The Trump administration announced Friday it is eliminating an Obama-era regulation prohibiting discrimination in health care against patients who are transgender.
The move -- coming during Pride Month, an annual celebration of the LGBTQ community that takes place throughout the month of June, and on the four-year anniversary of the deadly Pulse nightclub shooting, in which 49 people were killed at a popular LGBTQ venue in Orlando -- was swiftly denounced by LGBTQ groups, which see the action as discriminatory.
Section 1557 of the Affordable Care Act, known as the Health Care Rights Law, "prohibits discrimination based on race, color, national origin, sex, age or disability in certain health programs and activities." A rule enacted in 2016 interpreted the ban on sex discrimination to include discrimination on the basis of gender identity, building on similar interpretations in other federal civil rights laws and court rulings, and termination of pregnancy.
But the US Department of Health and Human Services said in a statement Friday that it was eliminating "certain provisions of the 2016 Rule that exceeded the scope of the authority delegated by Congress in Section 1557. HHS will enforce Section 1557 by returning to the government's interpretation of sex discrimination according to the plain meaning of the word 'sex' as male or female and as determined by biology."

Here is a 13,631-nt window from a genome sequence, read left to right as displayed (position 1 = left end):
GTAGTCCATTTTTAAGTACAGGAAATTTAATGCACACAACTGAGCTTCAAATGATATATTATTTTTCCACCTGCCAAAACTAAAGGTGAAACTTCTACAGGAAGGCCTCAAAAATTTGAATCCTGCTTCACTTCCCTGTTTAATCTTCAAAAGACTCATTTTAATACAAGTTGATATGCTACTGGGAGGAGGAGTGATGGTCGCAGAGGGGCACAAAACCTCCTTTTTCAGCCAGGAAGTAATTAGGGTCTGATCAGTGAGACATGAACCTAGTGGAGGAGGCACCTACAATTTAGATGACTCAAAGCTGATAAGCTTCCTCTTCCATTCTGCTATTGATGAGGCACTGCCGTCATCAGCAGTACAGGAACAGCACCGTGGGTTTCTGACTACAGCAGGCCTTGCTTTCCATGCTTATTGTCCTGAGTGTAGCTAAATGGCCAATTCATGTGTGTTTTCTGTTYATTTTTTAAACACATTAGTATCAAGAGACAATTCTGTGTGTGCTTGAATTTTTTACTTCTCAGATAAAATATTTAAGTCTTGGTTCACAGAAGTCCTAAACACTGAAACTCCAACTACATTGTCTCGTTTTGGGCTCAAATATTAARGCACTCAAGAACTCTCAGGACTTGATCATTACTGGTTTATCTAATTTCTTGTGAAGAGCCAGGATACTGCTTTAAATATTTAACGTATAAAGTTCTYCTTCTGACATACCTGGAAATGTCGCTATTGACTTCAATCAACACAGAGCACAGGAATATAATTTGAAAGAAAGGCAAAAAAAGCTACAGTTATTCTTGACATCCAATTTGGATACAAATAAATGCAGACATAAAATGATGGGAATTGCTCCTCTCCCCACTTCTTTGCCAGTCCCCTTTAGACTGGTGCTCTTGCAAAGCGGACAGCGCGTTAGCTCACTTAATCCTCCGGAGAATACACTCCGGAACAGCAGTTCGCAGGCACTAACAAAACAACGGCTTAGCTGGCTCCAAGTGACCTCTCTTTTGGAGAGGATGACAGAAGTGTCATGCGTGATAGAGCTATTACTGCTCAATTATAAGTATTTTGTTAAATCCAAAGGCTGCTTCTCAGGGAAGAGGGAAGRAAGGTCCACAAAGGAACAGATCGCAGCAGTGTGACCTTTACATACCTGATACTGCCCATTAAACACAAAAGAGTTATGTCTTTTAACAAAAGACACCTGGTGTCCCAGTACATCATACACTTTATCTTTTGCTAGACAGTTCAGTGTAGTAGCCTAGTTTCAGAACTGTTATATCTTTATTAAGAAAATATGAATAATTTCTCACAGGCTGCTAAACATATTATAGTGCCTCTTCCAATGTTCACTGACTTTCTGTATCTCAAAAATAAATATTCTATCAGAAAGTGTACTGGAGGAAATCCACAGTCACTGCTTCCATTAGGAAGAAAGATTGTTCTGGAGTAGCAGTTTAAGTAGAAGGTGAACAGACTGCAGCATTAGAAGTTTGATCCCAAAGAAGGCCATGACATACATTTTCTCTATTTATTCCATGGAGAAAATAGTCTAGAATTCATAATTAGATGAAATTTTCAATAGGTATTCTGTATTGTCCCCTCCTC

"The 2016 Rule declined to recognize sexual orientation as a protected category under the ACA, and HHS will leave that judgment undisturbed," HHS said.
The Human Rights Campaign, an LGBTQ rights group, has said it plans to mount a legal challenge to the rule change, which the Trump administration proposed a similar version of last year.
"We cannot and will not allow Donald Trump to continue attacking us. Today, the Human Rights Campaign is announcing plans to sue the Trump administration for exceeding their legal authority and attempting to remove basic health care protections from vulnerable communities including LGBTQ people," HRC president Alphonso David said in a statement.
The American Civil Liberties Union also denounced the move, saying it could cost lives.
"The Trump administration has made a mission out of putting politicians and religious beliefs above a patient's health care. This is deadly and all of us should be outraged," ACLU deputy legal director Louise Melling said in a news release.
This story is breaking and will be updated.